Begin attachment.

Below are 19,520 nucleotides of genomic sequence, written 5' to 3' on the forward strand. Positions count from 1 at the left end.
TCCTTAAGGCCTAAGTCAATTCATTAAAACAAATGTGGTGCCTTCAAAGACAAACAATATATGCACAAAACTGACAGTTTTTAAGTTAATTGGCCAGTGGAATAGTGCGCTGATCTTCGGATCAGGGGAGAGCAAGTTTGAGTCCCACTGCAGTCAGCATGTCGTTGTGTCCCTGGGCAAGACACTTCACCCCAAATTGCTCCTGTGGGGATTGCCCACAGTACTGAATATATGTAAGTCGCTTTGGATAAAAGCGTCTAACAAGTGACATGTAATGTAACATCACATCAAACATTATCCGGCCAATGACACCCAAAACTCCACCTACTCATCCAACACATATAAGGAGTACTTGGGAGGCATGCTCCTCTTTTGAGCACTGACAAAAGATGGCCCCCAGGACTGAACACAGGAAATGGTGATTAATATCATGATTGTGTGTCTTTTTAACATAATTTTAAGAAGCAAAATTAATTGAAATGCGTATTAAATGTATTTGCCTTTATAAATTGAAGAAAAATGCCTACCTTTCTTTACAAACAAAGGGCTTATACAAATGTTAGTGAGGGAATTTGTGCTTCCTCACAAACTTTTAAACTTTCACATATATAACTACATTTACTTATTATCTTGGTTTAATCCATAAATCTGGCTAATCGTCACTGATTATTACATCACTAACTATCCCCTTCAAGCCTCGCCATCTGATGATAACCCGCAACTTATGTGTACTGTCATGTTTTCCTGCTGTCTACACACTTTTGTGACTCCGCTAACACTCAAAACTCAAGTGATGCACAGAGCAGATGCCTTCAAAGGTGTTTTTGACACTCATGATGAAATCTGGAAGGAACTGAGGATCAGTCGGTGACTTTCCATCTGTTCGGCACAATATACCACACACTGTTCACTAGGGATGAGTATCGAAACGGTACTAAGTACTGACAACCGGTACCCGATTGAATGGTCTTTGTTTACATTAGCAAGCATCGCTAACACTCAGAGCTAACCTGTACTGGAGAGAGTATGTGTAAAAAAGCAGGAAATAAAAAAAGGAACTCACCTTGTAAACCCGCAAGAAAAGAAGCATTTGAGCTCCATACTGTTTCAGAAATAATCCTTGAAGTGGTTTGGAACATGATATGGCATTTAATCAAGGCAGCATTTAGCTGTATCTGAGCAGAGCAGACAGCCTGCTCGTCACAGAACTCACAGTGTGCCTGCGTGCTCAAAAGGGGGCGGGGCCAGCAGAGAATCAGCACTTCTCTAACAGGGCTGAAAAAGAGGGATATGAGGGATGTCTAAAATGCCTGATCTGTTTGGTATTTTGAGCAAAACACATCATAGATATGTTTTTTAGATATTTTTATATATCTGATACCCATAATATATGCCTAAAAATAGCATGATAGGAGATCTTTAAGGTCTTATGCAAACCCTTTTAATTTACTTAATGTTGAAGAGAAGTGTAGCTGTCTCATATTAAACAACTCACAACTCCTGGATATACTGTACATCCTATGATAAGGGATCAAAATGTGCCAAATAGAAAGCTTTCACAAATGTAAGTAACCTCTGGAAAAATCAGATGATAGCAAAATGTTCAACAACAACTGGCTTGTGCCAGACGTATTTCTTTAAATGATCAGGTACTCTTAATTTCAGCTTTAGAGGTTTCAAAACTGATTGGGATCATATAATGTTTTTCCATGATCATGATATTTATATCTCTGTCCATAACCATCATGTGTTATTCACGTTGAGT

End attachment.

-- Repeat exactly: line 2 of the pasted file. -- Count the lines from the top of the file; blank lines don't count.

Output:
TCCTTAAGGCCTAAGTCAATTCATTAAAACAAATGTGGTGCCTTCAAAGACAAACAATATATGCACAAAACTGACAGTTTTTAAGTTAATTGGCCAGTGGAATAGTGCGCTGATCTTCGGATCAGGGGAGAGCAAGTTTGAGTCCCACTGCAGTCAGCATGTCGTTGTGTCCCTGGGCAAGACACTTCACCCCAAATTGCTCCTGTGGGGATTGCCCACAGTACTGAATATATGTAAGTCGCTTTGGATAAAAGCGTCTAACAAGTGACATGTAATGTAACATCACATCAAACATTATCCGGCCAATGACACCCAAAACTCCACCTACTCATCCAACACATATAAGGAGTACTTGGGAGGCATGCTCCTCTTTTGAGCACTGACAAAAGATGGCCCCCAGGACTGAACACAGGAAATGGTGATTAATATCATGATTGTGTGTCTTTTTAACATAATTTTAAGAAGCAAAATTAATTGAAATGCGTATTAAATGTATTTGCCTTTATAAATTGAAGAAAAATGCCTACCTTTCTTTACAAACAAAGGGCTTATACAAATGTTAGTGAGGGAATTTGTGCTTCCTCACAAACTTTTAAACTTTCACATATATAACTACATTTACTTATTATCTTGGTTTAATCCATAAATCTGGCTAATCGTCACTGATTATTACATCACTAACTATCCCCTTCAAGCCTCGCCATCTGATGATAACCCGCAACTTATGTGTACTGTCATGTTTTCCTGCTGTCTACACACTTTTGTGACTCCGCTAACACTCAAAACTCAAGTGATGCACAGAGCAGATGCCTTCAAAGGTGTTTTTGACACTCATGATGAAATCTGGAAGGAACTGAGGATCAGTCGGTGACTTTCCATCTGTTCGGCACAATATACCACACACTGTTCACTAGGGATGAGTATCGAAACGGTACTAAGTACTGACAACCGGTACCCGATTGAATGGTCTTTGTTTACATTAGCAAGCATCGCTAACACTCAGAGCTAACCTGTACTGGAGAGAGTATGTGTAAAAAAGCAGGAAATAAAAAAAGGAACTCACCTTGTAAACCCGCAAGAAAAGAAGCATTTGAGCTCCATACTGTTTCAGAAATAATCCTTGAAGTGGTTTGGAACATGATATGGCATTTAATCAAGGCAGCATTTAGCTGTATCTGAGCAGAGCAGACAGCCTGCTCGTCACAGAACTCACAGTGTGCCTGCGTGCTCAAAAGGGGGCGGGGCCAGCAGAGAATCAGCACTTCTCTAACAGGGCTGAAAAAGAGGGATATGAGGGATGTCTAAAATGCCTGATCTGTTTGGTATTTTGAGCAAAACACATCATAGATATGTTTTTTAGATATTTTTATATATCTGATACCCATAATATATGCCTAAAAATAGCATGATAGGAGATCTTTAAGGTCTTATGCAAACCCTTTTAATTTACTTAATGTTGAAGAGAAGTGTAGCTGTCTCATATTAAACAACTCACAACTCCTGGATATACTGTACATCCTATGATAAGGGATCAAAATGTGCCAAATAGAAAGCTTTCACAAATGTAAGTAACCTCTGGAAAAATCAGATGATAGCAAAATGTTCAACAACAACTGGCTTGTGCCAGACGTATTTCTTTAAATGATCAGGTACTCTTAATTTCAGCTTTAGAGGTTTCAAAACTGATTGGGATCATATAATGTTTTTCCATGATCATGATATTTATATCTCTGTCCATAACCATCATGTGTTATTCACGTTGAGT